Monday, August 13, 2007

Collaborating for Strategic Action Planning

People from a range of different sectors are affected by the damage caused by invasive species such as ants, rats and weeds, and multi-disciplinary coordination and collaboration is key to effective action to tackle them at the national or state level. “Effective action” also requires a plan, defining what the future will look like and giving a “road map” to show how to get there. Opportunities for collaboration and coordination of activities can be easily spotted in a multi-sector plan, allowing for better use of resources, both human and financial.

In November 2006 the Pohnpei invasive species team produced simple, realistic multi-agency action plans for priority invasive species that were seen as a model by other invasive species groups in the region. The activity was facilitated by Lucille Apis- Overhoff of the TNC, Pohnpei office, who offered to assist other countries in the sub-region to carry out the same activity. The offer was taken up by Kosrae State and the Marshall Islands, and recognizing the value of coordination, the MIC and Pacific Invasives Learning Network (PILN) coordinators came together with Lucille Apis Overhoff of the TNC to facilitate the workshops.

An invasive species strategic action planning workshop was held from 25 – 26 April 2007 in Kosrae state, hosted by the Department of Agriculture, Land and Fisheries, Tofol. For Kosrae this is the first multi-agency workshop focused on invasive species to be held, and the formation of a Kosrae invasive species taskforce (KIST) along the model of the Pohnpei one seen as one of the most useful outputs of the workshop.

The newly established KIST identified 6 thematic areas of concern for invasive species management in Kosrae State: Funding, Public awareness, Commitment, Capacity building, Coordination, and Policy and Legislation. Longer-term strategic goals and objectives have been established for each thematic area. KIST identified three species of terrestrial plant for immediate priority action in the current and next financial years, Mikania micrantha mile-a-minute vine (Mah Tepat), Luceana sp. tree (Tangantangan) and Ischaemum sp. grass (Mah Sacnsrihk). Marine invasive species are recognised as important and flagged for future action.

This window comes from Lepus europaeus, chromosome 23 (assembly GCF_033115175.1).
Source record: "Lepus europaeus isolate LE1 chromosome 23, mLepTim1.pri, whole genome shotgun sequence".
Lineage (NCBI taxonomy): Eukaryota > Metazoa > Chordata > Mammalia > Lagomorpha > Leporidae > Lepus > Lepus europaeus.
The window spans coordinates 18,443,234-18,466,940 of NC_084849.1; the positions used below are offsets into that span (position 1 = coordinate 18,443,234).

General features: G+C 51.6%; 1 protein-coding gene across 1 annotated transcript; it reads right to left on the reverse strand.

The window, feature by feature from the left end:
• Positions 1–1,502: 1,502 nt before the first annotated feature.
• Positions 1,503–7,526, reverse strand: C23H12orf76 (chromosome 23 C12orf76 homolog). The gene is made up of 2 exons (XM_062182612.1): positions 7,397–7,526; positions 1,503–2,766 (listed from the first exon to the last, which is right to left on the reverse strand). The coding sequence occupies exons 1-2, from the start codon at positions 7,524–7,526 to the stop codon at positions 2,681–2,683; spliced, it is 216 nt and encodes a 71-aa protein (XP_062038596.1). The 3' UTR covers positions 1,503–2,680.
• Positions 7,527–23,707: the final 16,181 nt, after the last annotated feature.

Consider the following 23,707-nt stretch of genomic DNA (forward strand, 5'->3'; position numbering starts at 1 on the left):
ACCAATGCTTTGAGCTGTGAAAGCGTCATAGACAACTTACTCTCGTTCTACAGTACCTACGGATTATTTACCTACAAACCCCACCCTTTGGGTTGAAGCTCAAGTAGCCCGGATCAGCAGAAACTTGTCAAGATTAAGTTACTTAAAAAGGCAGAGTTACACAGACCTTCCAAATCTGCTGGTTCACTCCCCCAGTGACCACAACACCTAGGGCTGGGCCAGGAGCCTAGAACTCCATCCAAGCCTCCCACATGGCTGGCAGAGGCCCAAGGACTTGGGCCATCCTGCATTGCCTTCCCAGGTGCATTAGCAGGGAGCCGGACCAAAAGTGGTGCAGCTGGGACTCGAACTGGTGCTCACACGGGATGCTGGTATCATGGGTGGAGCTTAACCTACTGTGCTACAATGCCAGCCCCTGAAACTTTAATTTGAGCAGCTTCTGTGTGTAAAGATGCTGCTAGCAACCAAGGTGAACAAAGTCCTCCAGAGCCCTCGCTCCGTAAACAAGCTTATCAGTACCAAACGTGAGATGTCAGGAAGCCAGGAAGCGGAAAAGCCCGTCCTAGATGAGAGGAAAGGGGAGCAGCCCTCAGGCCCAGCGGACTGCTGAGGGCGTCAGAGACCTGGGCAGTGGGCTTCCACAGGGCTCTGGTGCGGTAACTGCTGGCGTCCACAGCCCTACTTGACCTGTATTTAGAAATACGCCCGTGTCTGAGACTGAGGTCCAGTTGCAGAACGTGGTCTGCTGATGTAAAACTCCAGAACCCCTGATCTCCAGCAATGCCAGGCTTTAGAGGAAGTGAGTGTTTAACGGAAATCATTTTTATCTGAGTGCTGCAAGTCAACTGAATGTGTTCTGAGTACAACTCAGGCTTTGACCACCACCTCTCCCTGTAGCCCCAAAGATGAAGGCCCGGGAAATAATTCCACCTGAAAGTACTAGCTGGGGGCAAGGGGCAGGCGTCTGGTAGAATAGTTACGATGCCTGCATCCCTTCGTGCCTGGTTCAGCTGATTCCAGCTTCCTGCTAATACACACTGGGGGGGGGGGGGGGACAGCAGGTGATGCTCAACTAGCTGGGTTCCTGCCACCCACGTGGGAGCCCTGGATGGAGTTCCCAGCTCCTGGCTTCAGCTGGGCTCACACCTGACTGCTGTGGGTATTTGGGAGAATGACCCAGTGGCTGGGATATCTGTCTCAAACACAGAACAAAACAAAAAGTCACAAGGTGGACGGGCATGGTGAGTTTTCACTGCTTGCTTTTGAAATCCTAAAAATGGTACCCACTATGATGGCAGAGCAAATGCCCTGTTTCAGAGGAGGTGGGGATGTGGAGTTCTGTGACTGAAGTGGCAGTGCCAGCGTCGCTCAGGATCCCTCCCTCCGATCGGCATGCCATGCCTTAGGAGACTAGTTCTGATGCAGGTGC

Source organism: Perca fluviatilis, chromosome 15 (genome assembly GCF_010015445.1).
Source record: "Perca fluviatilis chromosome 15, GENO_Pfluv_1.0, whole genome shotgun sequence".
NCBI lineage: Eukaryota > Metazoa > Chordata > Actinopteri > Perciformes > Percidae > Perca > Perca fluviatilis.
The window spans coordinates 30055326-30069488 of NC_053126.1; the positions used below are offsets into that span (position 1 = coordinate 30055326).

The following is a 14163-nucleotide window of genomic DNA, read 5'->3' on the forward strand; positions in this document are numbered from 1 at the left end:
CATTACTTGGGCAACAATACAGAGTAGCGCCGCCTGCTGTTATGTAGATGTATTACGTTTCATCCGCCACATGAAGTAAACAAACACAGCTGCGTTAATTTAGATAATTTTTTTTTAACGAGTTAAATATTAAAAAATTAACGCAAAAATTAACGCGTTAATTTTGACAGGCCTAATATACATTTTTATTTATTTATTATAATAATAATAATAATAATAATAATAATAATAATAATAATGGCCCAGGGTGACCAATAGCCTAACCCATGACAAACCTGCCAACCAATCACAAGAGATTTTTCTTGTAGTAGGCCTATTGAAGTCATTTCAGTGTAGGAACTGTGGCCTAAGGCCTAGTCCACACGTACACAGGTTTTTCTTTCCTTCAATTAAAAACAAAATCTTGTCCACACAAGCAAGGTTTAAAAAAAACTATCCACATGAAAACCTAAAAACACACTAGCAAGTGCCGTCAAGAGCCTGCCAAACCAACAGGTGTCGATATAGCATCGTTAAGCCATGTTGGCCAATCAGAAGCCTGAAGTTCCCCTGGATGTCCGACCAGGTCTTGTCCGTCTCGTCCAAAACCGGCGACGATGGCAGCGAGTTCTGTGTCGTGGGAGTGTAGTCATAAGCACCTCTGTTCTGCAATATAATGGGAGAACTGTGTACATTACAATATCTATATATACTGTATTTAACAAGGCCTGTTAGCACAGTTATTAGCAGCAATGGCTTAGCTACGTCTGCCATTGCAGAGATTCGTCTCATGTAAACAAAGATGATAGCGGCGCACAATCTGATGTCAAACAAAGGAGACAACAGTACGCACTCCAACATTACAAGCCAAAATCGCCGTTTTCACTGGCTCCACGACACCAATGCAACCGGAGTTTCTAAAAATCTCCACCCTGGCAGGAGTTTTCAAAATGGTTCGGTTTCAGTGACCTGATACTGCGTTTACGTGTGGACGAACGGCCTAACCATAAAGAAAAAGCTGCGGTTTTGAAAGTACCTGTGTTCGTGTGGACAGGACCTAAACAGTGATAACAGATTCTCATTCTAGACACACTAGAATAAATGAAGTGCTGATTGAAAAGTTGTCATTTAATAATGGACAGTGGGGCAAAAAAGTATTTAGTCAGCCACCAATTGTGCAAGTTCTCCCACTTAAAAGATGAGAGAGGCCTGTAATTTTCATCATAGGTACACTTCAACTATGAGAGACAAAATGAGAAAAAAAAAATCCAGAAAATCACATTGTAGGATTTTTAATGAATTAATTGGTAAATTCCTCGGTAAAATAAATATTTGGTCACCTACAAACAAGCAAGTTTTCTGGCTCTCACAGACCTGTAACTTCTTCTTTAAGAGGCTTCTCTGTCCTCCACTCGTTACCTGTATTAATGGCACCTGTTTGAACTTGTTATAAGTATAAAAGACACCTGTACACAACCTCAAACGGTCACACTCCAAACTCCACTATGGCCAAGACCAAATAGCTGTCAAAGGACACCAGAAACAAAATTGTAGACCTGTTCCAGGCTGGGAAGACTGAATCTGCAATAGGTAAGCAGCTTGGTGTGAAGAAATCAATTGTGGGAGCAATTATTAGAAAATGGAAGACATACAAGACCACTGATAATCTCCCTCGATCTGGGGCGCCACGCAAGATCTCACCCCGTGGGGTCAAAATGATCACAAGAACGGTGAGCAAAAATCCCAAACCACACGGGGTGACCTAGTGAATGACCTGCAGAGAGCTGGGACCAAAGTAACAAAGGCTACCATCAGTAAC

The KIST Strategic Action Plan establishes goals, objectives, activities, collaborators, timeframe, funding sources and estimated costs for control of these three species. Work plans have been developed to address these terrestrial plants, linked to the KIST mission, and carry through to the end of 2008.

Following this, an invasive species strategic action planning workshop was held from 3 – 4 May 2007 in the Marshall Islands. As with Kosrae, the formation of a Marshall Islands invasive species taskforce (MIIST) was seen as one of the most useful outputs of the workshop.

The newly established MIIST identified four thematic areas of concern for invasive species management in the Republic of the Marshall Islands: Education, Public Awareness and Research, Funding and Resources, Prioritisation, Planning and Collaboration, and Legislation. Longer-term strategic goals and objectives have been established for each thematic area. MIIST identified three areas for immediate priority action in the current and next financial years: ants, a package of 10 terrestrial weeds, and marine threats, including ballast water. Insect pests and diseases to breadfruit, urban rats and feral pigeons are recognised as important and flagged for future action.

The MIIST Strategic Action Plan establishes goals, objectives, activities, collaborators, timeframe, funding sources and estimated costs for control of these three areas. Work plans have been developed to address these terrestrial plants, linked to the MIIST mission, and carry through to the end of 2008.


“If you fail to plan you plan to fail”
“If you are prepared you have already won half the battle”

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